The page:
November 2, 2020
I don’t talk much in my interviews; I just let people speak their minds. On Discovery Channel, there is a guy who catches snakes and draws venom from them. Similarly, I take my mic and people just spew their venom for everyone to see. I don’t need to do much! Frankly, journalism is not about being neutral. Every person has an opinion. For e.g.:, when there is a rape, why do people write headlines like ‘gruesome rape’? Using an adjective like gruesome means you have an opinion. Likewise, I have my own opinions against communalism, regressive thinking and chauvinism.
One of my videos on rape got many views. What happened was, I was travelling and saw “Mai mahilaon ki izzat karat hun” (I respect women) written on an auto rickshaw. There are many such autos in Delhi. So, I decided to ask the autowallah about it; you know, questions like who asks them to write it etc. Sitting in the auto, I asked the driver if he respects women and he proudly said he does.
Then I asked him “if your daughter wants to wear clothes of her choice, will you respect her choice”? He said no.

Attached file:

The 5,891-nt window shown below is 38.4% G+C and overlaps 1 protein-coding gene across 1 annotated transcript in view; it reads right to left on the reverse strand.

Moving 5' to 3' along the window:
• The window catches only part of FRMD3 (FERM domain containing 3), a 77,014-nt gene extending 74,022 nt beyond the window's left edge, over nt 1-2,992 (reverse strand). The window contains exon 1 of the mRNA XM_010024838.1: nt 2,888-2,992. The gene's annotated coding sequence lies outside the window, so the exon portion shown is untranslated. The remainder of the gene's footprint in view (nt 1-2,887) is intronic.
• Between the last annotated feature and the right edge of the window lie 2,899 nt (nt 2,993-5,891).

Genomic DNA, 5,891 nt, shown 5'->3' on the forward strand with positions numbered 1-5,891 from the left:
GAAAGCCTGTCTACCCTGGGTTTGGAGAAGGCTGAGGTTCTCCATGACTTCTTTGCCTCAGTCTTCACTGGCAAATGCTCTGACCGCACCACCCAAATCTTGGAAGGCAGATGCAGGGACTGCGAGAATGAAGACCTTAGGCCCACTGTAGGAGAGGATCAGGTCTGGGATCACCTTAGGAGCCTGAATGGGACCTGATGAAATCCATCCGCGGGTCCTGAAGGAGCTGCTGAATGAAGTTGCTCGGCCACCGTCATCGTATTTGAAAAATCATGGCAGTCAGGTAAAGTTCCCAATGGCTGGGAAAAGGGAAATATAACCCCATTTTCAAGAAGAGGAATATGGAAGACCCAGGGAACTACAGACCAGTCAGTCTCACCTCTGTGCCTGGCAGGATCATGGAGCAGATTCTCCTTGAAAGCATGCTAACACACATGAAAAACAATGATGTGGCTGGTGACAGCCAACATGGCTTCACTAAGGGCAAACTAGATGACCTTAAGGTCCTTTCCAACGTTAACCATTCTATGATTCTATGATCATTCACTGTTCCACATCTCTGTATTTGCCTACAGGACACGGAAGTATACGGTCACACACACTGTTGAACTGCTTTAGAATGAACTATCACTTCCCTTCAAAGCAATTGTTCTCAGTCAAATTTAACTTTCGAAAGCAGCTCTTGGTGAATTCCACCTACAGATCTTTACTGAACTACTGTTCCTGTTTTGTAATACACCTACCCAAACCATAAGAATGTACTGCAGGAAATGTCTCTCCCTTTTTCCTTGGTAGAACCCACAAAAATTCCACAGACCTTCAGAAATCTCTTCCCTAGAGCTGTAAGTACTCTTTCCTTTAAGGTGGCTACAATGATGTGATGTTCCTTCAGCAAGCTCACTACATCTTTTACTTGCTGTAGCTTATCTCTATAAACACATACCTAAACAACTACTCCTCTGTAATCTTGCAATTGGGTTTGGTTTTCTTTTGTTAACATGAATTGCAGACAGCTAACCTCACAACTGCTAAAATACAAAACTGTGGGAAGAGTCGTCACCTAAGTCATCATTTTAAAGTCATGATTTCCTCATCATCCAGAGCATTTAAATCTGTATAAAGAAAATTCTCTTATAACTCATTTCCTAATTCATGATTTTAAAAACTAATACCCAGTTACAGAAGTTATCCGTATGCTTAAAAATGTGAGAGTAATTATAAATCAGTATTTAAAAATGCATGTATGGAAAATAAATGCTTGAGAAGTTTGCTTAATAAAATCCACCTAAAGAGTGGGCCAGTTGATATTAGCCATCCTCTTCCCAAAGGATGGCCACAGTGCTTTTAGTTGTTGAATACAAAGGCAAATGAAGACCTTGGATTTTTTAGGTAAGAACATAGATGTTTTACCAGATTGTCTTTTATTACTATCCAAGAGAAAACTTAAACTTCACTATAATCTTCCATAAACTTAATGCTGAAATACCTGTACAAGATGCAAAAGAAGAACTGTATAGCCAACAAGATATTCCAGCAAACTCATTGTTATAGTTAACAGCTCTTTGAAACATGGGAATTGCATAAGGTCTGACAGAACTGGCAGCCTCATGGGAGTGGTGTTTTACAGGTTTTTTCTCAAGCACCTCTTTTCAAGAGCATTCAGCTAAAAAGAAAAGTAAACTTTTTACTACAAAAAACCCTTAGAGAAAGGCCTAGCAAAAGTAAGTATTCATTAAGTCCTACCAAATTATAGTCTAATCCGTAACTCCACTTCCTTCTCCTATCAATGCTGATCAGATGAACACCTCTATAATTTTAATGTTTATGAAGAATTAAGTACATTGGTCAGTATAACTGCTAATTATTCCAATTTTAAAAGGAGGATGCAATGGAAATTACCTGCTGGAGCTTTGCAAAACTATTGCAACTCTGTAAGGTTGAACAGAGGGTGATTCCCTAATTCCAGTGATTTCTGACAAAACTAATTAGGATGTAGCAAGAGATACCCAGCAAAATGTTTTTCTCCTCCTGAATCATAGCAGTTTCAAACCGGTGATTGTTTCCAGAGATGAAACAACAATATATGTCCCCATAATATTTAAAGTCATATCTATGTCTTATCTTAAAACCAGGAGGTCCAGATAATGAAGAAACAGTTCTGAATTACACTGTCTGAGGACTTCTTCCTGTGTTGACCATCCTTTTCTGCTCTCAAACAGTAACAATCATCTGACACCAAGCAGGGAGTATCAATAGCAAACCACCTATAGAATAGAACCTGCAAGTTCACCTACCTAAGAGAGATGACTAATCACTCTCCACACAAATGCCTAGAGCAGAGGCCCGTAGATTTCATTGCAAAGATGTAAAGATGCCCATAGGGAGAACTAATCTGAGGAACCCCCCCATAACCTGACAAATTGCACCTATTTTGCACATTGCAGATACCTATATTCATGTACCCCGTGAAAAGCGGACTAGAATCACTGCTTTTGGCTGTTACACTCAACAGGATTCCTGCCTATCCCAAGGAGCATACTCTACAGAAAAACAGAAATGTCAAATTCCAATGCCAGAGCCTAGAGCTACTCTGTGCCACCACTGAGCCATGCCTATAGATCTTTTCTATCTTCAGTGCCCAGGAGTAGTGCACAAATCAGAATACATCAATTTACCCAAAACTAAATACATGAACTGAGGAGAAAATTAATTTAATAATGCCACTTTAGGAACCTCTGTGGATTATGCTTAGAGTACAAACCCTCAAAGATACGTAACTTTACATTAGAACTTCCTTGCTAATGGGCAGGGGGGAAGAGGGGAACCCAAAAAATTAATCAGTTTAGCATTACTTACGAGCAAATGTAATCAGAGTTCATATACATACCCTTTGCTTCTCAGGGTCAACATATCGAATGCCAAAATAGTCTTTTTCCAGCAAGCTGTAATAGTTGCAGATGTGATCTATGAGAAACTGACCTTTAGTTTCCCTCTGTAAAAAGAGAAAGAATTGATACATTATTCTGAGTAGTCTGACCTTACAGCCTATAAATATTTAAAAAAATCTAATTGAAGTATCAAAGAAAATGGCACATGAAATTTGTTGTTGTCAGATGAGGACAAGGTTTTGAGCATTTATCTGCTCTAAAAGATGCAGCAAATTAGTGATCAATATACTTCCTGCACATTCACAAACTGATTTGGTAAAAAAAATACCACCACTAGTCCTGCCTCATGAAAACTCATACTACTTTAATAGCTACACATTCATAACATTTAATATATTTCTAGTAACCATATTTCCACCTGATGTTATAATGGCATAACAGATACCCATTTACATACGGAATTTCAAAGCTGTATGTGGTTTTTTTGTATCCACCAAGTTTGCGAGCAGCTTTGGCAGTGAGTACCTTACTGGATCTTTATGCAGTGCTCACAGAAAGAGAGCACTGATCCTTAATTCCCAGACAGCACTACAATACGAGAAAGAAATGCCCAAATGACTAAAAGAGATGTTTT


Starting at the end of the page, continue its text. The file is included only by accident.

So I then asked him “will you allow her to marry someone from a different religion?” He again said no.
I then asked him if he would respect her wish to have consensual pre-marital sex. When he again said no, I got angry. How could he possibly respect women if he didn’t respect their agency or rights? Such men don’t actually respect women. For them, ‘respect’ is giving a woman goddess status and then forcing them into the kitchen or imposing the burden of upholding their ‘honour’ on their shoulders.
But having an opinion doesn’t mean veering away from truth. If two people are arguing over whether it is raining or not, a journalist’s job is not to fuel that argument into a fight but to open a window and check if it’s raining or not. In India, no one is reporting on facts. And this really affects the conscience of people. This is worsened by the unbelievable government interference. Journalists are getting fired for speaking against the government. People don’t speak out about this because their livelihoods are at stake. Journalism is in shambles right now.
Even though editors face pressure, thankfully I’m not directly pressurised by the government. But I often get threats. Once someone sent me a screenshot of my house on Google maps and threatened me. He warned me to be cautious since he knew where I lived. I was quite scared for a few days. Normally I take the metro to work but I was compelled to take cabs for a few days just to be safe.
I don’t face threats only because of journalism. Even though I’m an atheist, my identity to the world is that of a Muslim and my name is enough to get me lynched. This is directly because of the Govt. and it’s big leaders, who give indirect communal messages and demonise Muslims and liberals and other imaginary enemies. Their foot soldiers and the media convey these messages to the public. This has many ramifications, one of which is the breaking of our social fabric.